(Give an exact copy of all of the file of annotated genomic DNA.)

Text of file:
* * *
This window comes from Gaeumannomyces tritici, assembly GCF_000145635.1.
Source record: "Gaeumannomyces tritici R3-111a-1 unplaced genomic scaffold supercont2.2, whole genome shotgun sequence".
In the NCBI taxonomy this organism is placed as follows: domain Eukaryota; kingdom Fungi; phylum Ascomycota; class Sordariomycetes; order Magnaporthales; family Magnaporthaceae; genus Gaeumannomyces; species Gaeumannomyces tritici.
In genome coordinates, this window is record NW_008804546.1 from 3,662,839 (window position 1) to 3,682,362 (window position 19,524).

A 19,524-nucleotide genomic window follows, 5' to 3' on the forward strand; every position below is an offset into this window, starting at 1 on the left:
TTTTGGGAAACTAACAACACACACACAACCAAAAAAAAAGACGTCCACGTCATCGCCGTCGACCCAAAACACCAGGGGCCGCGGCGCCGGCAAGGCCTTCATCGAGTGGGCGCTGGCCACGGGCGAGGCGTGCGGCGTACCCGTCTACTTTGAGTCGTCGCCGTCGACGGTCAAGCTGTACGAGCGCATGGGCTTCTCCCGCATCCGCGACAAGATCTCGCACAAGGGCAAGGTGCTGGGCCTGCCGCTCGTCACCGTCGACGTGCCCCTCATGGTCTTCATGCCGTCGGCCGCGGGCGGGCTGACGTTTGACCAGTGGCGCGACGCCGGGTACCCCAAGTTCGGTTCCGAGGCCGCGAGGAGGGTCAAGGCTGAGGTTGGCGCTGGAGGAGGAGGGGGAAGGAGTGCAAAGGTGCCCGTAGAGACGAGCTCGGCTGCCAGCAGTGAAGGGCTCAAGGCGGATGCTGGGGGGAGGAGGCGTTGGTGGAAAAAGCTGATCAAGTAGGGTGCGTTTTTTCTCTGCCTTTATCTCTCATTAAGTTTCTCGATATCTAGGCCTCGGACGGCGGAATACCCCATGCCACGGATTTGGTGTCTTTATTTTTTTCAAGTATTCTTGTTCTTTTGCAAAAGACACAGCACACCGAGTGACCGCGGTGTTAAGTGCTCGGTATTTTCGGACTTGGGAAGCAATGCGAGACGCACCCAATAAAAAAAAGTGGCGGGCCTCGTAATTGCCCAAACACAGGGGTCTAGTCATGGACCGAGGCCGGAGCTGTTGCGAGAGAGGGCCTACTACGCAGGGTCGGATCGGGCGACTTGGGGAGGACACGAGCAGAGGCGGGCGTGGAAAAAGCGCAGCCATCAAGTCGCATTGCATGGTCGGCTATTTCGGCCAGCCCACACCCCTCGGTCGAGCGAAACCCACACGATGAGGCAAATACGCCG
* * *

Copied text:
This window comes from Gaeumannomyces tritici, assembly GCF_000145635.1.
Source record: "Gaeumannomyces tritici R3-111a-1 unplaced genomic scaffold supercont2.2, whole genome shotgun sequence".
In the NCBI taxonomy this organism is placed as follows: domain Eukaryota; kingdom Fungi; phylum Ascomycota; class Sordariomycetes; order Magnaporthales; family Magnaporthaceae; genus Gaeumannomyces; species Gaeumannomyces tritici.
In genome coordinates, this window is record NW_008804546.1 from 3,662,839 (window position 1) to 3,682,362 (window position 19,524).

A 19,524-nucleotide genomic window follows, 5' to 3' on the forward strand; every position below is an offset into this window, starting at 1 on the left:
TTTTGGGAAACTAACAACACACACACAACCAAAAAAAAAGACGTCCACGTCATCGCCGTCGACCCAAAACACCAGGGGCCGCGGCGCCGGCAAGGCCTTCATCGAGTGGGCGCTGGCCACGGGCGAGGCGTGCGGCGTACCCGTCTACTTTGAGTCGTCGCCGTCGACGGTCAAGCTGTACGAGCGCATGGGCTTCTCCCGCATCCGCGACAAGATCTCGCACAAGGGCAAGGTGCTGGGCCTGCCGCTCGTCACCGTCGACGTGCCCCTCATGGTCTTCATGCCGTCGGCCGCGGGCGGGCTGACGTTTGACCAGTGGCGCGACGCCGGGTACCCCAAGTTCGGTTCCGAGGCCGCGAGGAGGGTCAAGGCTGAGGTTGGCGCTGGAGGAGGAGGGGGAAGGAGTGCAAAGGTGCCCGTAGAGACGAGCTCGGCTGCCAGCAGTGAAGGGCTCAAGGCGGATGCTGGGGGGAGGAGGCGTTGGTGGAAAAAGCTGATCAAGTAGGGTGCGTTTTTTCTCTGCCTTTATCTCTCATTAAGTTTCTCGATATCTAGGCCTCGGACGGCGGAATACCCCATGCCACGGATTTGGTGTCTTTATTTTTTTCAAGTATTCTTGTTCTTTTGCAAAAGACACAGCACACCGAGTGACCGCGGTGTTAAGTGCTCGGTATTTTCGGACTTGGGAAGCAATGCGAGACGCACCCAATAAAAAAAAGTGGCGGGCCTCGTAATTGCCCAAACACAGGGGTCTAGTCATGGACCGAGGCCGGAGCTGTTGCGAGAGAGGGCCTACTACGCAGGGTCGGATCGGGCGACTTGGGGAGGACACGAGCAGAGGCGGGCGTGGAAAAAGCGCAGCCATCAAGTCGCATTGCATGGTCGGCTATTTCGGCCAGCCCACACCCCTCGGTCGAGCGAAACCCACACGATGAGGCAAATACGCCG